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Tuesday, April 22, 2008

IELTS Score Calculator

Score processing, reporting and interpretation
All IELTS marking takes place at the test centre by trained markers and examiners. Markers are trained to understand the IELTS marking policy and are required to demonstrate that they are marking to standard before they are allowed to mark Listening and Reading papers. Markers are re-tested every two years to ensure that their marking remains up to standard. Systematic monitoring and double marking of a proportion of answer sheets is carried out at each administration.

Examiners for the Writing and Speaking modules are recruited and trained in line with agreed standards. They are required to demonstrate that they are marking to standard every two years in addition to on-going monitoring of their performance.

Candidates receive scores on a Band Scale from 1 to 9. A score is reported for each skill module of the test. The four individual module scores are averaged and rounded to produce an Overall Band Score. Overall Band Scores and Listening and Reading scores are presented as whole or half bands; Writing and Speaking band scores are reported in whole bands only.

Overall Band Score
Candidates receive a Test Report Form setting out their Overall Band Score and their scores on each of the four modules, Listening, Reading, Writing and Speaking. Each of the module scores is equally weighted. The Overall Band Score is calculated by taking the mean of the total of the four individual module scores.

Overall Band Scores are reported to the nearest whole or half band. For the avoidance of doubt, the following rounding convention applies; if the average across the four skills ends in .25, it is rounded up to the next half band, and if it ends in .75, it is rounded up to the next whole band.

Thus a candidate achieving 6.5 for Listening, 6.5 for Reading, 5.0 for Writing and 7.0 for Speaking would be awarded an Overall Band Score of 6.5 (25 ÷ 4 = 6.25 = Band 6.5).

Likewise a candidate achieving 4.0 for Listening, 3.5 for Reading, 4.0 for Writing and 4.0 for Speaking would be awarded an Overall Band Score of 4.0 (15.5 ÷ 4 = 3.875 = Band 4.0).

On the other hand, a candidate achieving 6.5 for Listening, 6.0 for Reading, 6.0 for Writing and 6.0 for Speaking would be awarded band 6 (24.5 ÷ 4 = 6.125 = Band 6).

For more information on how IELTS test material is produced click here .

Listening and Reading
IELTS Listening and Reading papers contain 40 items and each correct item is awarded one mark; the maximum raw score a candidate can achieve on a paper is 40. Band scores ranging from Band 1 to Band 9 are awarded to candidates on the basis of their raw scores.

Although all IELTS test materials are pretested and trialled before being released as live tests, there are inevitably minor differences in the difficulty level across tests. In order to equate different test versions, the band score boundaries are set so that all candidates’ results relate to the same scale of achievement. This means, for example, that the Band 6 boundary may be set at a slightly different raw score across versions. Click here for a detailed description of the IELTS Question Paper Production process.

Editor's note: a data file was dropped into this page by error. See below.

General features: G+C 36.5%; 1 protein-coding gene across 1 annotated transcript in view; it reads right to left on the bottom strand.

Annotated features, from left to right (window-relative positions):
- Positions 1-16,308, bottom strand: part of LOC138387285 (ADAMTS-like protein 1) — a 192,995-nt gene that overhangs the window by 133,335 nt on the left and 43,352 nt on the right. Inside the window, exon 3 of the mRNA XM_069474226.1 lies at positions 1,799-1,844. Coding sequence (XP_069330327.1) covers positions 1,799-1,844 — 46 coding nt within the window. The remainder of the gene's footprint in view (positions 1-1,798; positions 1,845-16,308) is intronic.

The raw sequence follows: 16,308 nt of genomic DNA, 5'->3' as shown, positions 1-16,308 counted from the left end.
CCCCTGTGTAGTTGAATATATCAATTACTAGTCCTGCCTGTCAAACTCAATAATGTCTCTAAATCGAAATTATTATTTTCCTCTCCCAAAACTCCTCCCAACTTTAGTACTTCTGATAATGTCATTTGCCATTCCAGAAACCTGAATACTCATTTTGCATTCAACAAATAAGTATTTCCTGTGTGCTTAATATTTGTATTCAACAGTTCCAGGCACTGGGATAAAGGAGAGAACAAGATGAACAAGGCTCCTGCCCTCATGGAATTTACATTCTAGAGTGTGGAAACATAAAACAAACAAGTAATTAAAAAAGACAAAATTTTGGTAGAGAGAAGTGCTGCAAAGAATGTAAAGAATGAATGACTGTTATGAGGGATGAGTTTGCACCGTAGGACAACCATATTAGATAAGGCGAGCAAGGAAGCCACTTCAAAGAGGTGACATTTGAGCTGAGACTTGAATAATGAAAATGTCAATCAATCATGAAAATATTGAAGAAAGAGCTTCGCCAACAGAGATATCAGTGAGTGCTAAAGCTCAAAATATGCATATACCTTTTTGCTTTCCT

The tables below indicate the mean raw scores achieved by candidates at various levels in each of the Listening, Academic Reading and General Training Reading modules during 2004 and they provide an indication of the number of marks required to achieve a particular band score.

Listening

Band Score Raw score out of 40
5 16
6 23
7 30
8 35


Academic Reading

Band Score Raw score out of 40
5 15
6 23
7 30
8 35


General Training Reading

Band Score Raw score out of 40
4 15
5 23
6 30
7 34


The Academic and General Training papers are graded to the same scale. The distinction between the two modules is one of genre or discourse type. Academic papers may contain source texts featuring more difficult vocabulary or greater complexity of style. It is usual that, to secure a given band score, a greater number of questions must be answered correctly on a General Training Reading paper.

Writing and Speaking
When marking the Writing and Speaking modules examiners use detailed performance descriptors which describe written and spoken performance at each of the 9 IELTS bands.

Writing
Examiners award a band score for each of four criterion areas: Task Achievement (for Task 1), Task Response (for Task 2), Coherence and Cohesion, Lexical Resource and Grammatical Range and Accuracy. The four criteria are equally weighted.

Speaking
Examiners award a band score for each of four criterion areas: Fluency and Coherence, Lexical Resource, Grammatical Range and Accuracy and Pronunciation. The four criteria are equally weighted.

Versions of the band descriptors for Writing and Speaking have been developed to help stakeholders better understand the level of performance required to attain a particular band score in each of the criterion areas. IELTS examiners undergo intensive face to face training and standardisation to ensure that they can apply the descriptors in a valid and reliable manner. To view a version of the descriptors for Writing Task 1 click here, for Writing Task 2 click here and for Speaking click here .

3 Comments:

Blogger scoregetter said...

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July 19, 2012 at 2:09 AM  
Blogger raza wala said...

Nice Post. IELTS is essential sometime. IELTS Score Calculator Guide to be consider

January 19, 2013 at 11:45 PM  
Blogger nancy john said...

Good post about ielts it is very useful for students

IELTS BANDS

September 19, 2013 at 10:12 PM  

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